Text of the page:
The dye colours that were used with this warp are Scarlet and Old Gold Procion MX Dye.  The scarlet dye comes out more pink than red but on the cotton ties that I used to hold the warp threads in place, it is redder.  I don’t know if you can see the difference in this photo.
This silk warp was made up from the last bits from the 4 skeins that we used to make the warps from last summer’s dye day so it was a little short of the number of ends needed for a scarf.  So I made another warp and added about 40 orange Tencel threads to be interspersed with the silk.
To add the Tencel warp I tied on a second rod to the warp beam apron and then layered a second set of lease sticks on top of the lease sticks that held the silk warp.  In the raddle on top of the castle I placed the threads in the order I wanted so they could be pulled onto the warp beam correctly.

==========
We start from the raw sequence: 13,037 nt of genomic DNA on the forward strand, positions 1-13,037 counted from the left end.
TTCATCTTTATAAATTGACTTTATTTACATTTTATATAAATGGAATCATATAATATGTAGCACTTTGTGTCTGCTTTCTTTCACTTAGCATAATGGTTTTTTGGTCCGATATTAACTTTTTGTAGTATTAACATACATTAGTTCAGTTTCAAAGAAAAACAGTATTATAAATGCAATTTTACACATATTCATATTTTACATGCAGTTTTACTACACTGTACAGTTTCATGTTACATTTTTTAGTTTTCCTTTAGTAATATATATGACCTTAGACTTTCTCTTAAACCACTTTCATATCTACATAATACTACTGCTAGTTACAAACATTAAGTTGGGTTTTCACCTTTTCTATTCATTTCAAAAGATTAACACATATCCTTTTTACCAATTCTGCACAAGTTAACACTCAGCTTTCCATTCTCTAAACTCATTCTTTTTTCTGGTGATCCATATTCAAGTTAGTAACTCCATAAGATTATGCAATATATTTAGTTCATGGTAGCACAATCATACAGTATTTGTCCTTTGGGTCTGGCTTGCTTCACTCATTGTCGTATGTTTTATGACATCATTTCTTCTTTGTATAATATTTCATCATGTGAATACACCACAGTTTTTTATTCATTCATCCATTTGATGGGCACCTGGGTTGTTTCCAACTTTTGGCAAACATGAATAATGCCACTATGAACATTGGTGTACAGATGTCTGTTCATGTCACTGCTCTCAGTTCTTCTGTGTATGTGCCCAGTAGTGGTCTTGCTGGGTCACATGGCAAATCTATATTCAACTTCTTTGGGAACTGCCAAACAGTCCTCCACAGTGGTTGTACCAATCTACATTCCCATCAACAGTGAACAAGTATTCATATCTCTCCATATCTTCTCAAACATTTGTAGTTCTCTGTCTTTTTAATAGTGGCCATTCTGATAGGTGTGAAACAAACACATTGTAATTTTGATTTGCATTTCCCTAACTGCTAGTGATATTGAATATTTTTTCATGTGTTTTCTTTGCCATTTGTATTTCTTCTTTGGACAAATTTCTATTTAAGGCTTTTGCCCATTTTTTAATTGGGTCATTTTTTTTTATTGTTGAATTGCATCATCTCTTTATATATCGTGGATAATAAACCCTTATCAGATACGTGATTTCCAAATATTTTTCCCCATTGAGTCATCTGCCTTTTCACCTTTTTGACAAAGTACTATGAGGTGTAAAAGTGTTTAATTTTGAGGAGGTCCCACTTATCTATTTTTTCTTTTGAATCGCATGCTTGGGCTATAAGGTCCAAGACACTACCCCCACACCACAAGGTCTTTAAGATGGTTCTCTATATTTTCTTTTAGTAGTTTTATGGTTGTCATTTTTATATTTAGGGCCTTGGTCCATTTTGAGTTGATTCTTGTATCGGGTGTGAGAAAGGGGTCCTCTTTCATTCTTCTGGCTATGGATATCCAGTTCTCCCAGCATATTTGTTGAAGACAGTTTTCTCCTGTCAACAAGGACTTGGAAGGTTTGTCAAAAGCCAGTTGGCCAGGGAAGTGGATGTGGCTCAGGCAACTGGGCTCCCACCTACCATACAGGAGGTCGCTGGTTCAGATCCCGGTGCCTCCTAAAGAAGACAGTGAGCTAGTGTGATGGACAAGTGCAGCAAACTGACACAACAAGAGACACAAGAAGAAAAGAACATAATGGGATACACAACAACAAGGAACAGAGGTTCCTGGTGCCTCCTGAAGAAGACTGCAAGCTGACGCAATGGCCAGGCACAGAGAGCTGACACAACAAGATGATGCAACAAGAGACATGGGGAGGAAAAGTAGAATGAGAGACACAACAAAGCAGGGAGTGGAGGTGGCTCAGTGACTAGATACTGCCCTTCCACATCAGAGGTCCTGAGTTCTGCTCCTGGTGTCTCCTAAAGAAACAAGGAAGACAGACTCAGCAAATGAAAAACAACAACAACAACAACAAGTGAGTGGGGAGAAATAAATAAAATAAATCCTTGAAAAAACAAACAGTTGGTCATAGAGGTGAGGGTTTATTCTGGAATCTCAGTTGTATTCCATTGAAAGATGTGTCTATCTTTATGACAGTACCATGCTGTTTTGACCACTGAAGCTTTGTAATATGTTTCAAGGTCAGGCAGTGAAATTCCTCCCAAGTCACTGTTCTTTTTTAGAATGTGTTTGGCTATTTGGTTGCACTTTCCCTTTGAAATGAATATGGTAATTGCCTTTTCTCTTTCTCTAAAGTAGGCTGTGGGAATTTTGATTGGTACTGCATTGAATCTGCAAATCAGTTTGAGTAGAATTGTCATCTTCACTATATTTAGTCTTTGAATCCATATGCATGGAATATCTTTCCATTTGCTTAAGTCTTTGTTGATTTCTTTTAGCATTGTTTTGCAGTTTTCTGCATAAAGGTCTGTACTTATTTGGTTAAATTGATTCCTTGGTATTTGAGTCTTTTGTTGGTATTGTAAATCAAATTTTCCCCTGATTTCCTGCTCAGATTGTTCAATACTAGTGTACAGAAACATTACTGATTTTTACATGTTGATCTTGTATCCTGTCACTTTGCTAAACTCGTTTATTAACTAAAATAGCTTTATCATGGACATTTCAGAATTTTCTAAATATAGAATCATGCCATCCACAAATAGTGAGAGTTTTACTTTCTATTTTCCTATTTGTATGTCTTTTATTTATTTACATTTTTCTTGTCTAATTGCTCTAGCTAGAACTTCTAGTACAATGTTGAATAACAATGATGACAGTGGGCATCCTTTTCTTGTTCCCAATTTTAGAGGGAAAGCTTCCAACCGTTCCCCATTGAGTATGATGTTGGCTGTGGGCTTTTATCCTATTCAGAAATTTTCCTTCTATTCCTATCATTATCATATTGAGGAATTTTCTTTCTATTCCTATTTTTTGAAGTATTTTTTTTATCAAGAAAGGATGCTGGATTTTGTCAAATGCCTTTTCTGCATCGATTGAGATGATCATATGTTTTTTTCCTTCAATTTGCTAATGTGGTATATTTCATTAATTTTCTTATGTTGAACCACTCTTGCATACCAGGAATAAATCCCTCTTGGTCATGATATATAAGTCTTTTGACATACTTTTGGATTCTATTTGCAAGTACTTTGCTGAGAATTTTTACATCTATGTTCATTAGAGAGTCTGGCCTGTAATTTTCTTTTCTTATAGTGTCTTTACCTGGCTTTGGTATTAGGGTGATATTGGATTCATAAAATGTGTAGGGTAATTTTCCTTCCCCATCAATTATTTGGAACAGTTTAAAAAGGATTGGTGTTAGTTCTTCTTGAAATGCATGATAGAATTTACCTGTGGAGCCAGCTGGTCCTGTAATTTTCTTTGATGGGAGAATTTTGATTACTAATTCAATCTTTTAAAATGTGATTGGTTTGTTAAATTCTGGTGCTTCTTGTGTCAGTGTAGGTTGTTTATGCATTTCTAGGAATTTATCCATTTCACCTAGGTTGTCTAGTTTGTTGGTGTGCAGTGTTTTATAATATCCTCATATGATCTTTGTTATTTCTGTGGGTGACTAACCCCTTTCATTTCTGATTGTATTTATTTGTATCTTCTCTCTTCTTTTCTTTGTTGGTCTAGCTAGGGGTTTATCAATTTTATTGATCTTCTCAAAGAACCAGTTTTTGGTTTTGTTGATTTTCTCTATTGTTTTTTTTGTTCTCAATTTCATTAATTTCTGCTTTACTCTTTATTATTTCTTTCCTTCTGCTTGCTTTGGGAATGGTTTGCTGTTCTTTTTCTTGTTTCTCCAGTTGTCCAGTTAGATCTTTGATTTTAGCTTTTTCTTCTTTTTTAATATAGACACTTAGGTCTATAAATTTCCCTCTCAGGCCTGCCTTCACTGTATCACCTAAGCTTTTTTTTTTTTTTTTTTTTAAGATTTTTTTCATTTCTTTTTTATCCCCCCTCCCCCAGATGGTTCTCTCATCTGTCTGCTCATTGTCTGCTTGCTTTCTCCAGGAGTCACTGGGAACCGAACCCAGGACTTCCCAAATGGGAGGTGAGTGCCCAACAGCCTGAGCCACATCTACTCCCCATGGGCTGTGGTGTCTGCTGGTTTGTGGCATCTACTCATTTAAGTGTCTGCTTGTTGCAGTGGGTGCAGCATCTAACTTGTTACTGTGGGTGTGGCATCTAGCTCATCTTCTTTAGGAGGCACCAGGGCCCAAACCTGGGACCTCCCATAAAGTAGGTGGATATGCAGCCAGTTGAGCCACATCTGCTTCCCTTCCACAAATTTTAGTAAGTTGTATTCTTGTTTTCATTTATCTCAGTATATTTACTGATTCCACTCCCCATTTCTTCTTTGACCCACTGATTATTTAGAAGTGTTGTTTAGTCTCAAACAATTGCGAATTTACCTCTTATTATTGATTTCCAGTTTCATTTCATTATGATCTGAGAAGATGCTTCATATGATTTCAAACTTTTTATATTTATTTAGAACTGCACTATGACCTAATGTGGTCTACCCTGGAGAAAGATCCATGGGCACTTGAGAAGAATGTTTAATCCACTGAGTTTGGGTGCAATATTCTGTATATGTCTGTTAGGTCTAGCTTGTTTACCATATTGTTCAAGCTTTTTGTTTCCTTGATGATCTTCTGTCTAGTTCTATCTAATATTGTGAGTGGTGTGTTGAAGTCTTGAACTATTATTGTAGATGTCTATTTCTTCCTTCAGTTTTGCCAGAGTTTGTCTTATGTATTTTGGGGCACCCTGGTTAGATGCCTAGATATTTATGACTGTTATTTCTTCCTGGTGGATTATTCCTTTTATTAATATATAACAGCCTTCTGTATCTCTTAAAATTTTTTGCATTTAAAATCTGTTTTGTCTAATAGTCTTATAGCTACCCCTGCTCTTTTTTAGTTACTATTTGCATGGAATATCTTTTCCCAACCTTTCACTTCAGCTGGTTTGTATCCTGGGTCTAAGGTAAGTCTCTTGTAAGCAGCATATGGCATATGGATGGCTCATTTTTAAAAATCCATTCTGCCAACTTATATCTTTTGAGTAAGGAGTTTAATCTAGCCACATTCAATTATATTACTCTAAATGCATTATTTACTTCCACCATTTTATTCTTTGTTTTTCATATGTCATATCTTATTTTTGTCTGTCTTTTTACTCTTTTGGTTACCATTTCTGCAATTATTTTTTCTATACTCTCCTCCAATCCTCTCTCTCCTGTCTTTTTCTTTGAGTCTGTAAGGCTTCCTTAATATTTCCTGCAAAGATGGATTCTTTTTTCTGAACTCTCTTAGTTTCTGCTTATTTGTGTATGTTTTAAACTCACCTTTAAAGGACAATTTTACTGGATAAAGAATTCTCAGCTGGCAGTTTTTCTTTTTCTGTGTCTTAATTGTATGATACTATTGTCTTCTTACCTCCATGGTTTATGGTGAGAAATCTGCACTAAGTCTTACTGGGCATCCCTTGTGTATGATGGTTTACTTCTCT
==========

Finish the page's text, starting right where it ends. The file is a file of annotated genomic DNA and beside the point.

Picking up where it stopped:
The orange Tencel really blends well with both of the silk warp colours, you can't even notice them!  What these threads did do however is blend everything together. The subtly painted silk warp looks like a single colour Salmon when viewed from a distance.  The scarlet and old gold of the silk warp are very similar in tone and when I painted it I did it fairly closely so there isn’t a lot of separation between the colours, maybe two or three inches at most.  Can't wait to see how the scarf turns out!
Pretty picture to end the post is a dragonfly that hung out on the bedroom screen for a couple of hours.  She was big about the size of my hand.